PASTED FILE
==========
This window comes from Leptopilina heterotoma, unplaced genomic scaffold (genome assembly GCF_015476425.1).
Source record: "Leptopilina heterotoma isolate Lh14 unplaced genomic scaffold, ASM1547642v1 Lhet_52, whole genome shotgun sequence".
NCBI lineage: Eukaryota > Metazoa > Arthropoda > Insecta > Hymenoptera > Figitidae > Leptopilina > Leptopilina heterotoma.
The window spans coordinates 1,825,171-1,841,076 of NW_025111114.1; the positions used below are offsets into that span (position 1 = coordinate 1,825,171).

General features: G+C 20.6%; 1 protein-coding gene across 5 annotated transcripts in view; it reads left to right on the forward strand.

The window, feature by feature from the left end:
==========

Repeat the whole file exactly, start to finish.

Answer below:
This window comes from Leptopilina heterotoma, unplaced genomic scaffold (genome assembly GCF_015476425.1).
Source record: "Leptopilina heterotoma isolate Lh14 unplaced genomic scaffold, ASM1547642v1 Lhet_52, whole genome shotgun sequence".
NCBI lineage: Eukaryota > Metazoa > Arthropoda > Insecta > Hymenoptera > Figitidae > Leptopilina > Leptopilina heterotoma.
The window spans coordinates 1,825,171-1,841,076 of NW_025111114.1; the positions used below are offsets into that span (position 1 = coordinate 1,825,171).

General features: G+C 20.6%; 1 protein-coding gene across 5 annotated transcripts in view; it reads left to right on the forward strand.

The window, feature by feature from the left end: